Agapanthus (African lily)

Agapanthus (African lily)

Agapanthus (African lily) is a very popular lily - grown for its showy flowers, it has many admirers. At present, there are more than 600 different species. This perennial is grown mainly as a cultivated plant, usually planted up into containers of all sorts and sizes. The natural varieties have eye-catching white or blue flowers, but one variety is truly exceptional - the agapanthus ‘Twister’, which has white and blue combined in the one flower!

Agapanthus: flowering and planting

Agapanthus prefers a nice sunny spot and flowers from mid-July into September. The agapanthus grows and blossoms beautifully when planted in a sandy and humus-rich soil. The agapanthus is a true sun worshipper and enjoys a sunlit place in the garden. It’s not actually hardy and is usually grown in containers in our colder climes because the flowers like to be nice and sheltered. For a rich bloom the agapanthus likes a tight root system when potted. However, if it becomes too pot-bound the lily can be transplanted to a pot or tub that is one size larger.

Not many people know this, but this plant doesn’t like to be continually moved from pot to pot - so if you think it necessary to move it, do make sure you use permeable potting compost. You also need to store it in a frost-free location. The plant’s fleshy roots contain (besides nutrients) a lot of water, so, once they’re indoors, you can water much more sparingly - weekly should suffice. Slowly-but-surely, the long slim foliage will die back and you can then cut it all off. A popular plant, the agapanthus likes a cool, unheated place; definitely frost-free in the winter. The shed would be ideal as the plant doesn’t need light.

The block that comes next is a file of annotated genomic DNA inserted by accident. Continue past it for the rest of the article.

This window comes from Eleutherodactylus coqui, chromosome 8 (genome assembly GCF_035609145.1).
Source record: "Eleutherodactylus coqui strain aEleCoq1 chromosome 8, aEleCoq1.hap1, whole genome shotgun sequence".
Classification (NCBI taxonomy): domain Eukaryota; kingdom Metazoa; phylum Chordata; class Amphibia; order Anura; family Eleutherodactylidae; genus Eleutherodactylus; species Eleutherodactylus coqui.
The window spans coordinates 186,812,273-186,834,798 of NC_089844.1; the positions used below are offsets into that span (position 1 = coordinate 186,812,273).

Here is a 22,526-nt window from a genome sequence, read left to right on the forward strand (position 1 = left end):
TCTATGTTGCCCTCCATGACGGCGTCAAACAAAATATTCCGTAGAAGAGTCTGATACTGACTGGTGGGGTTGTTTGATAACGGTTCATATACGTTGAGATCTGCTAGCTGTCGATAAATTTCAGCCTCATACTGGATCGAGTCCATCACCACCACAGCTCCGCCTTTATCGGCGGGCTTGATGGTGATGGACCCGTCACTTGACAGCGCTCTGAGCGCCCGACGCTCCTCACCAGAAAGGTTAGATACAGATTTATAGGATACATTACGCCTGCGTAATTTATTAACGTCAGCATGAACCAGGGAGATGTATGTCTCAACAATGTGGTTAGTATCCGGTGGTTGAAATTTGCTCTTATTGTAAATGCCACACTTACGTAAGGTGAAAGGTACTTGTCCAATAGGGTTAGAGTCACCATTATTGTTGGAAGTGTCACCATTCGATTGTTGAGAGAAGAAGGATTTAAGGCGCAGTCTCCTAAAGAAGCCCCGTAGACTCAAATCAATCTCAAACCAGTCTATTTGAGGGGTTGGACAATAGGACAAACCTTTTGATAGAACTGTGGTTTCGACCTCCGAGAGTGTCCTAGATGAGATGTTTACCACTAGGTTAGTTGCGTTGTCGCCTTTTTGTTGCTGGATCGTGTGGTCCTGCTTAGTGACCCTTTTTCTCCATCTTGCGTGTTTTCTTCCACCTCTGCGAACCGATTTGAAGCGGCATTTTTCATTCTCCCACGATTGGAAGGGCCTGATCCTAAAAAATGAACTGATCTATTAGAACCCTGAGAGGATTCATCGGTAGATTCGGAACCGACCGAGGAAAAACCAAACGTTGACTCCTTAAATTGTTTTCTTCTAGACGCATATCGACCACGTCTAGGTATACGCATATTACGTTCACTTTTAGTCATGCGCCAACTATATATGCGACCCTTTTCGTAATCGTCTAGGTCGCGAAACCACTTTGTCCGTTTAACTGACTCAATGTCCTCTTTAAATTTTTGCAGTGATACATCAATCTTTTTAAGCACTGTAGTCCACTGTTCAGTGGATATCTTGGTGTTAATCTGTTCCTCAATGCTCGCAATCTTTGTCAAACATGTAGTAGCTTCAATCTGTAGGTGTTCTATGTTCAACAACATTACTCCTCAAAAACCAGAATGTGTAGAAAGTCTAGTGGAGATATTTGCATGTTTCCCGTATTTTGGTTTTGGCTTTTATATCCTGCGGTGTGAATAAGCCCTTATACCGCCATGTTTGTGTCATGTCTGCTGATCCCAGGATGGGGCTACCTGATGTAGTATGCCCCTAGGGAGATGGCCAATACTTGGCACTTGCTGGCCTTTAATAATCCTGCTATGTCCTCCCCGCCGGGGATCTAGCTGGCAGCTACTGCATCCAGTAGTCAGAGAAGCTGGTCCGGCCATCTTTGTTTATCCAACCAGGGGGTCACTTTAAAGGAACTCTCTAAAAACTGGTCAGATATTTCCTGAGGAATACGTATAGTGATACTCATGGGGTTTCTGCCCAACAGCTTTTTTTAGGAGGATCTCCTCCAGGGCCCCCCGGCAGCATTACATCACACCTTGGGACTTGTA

Caring for your agapanthus

Caring for your agapanthus

Refresh the top layer of potting compost annually to stimulate flowering. Regularly add fertiliser to the watering can before watering. You can divide and multiply an African lily by digging it up and splitting the root clump, as well as sowing seed. Be careful when splitting the plant though and try not to damage the little, fleshy roots. To start with, your new agapanthus might not flower too abundantly but once the new clump is sufficiently established, the plant will once again flower to its full potential.

Potting up

After a period of time, more new leaves will appear. After winter, usually around February, you can pot your African lily up. Thoroughly loosen the soil around the root system and plant the whole thing into a new, slightly larger pot. From then onwards, you can feed it with liquid fertiliser.

The love flower

As the name suggests, the agapanthus originated in southern Africa. Due to its origins, the African lily is also known as the ‘Lily of the Nile’. The botanical Latin name agapanthus is derived from the scientific Greek word for love, ‘agapè', and ‘anthos', meaning flower. Agapanthus ‘Flower of Love’ is a wonderful and beautiful flower, really romantic to have around in the summer.

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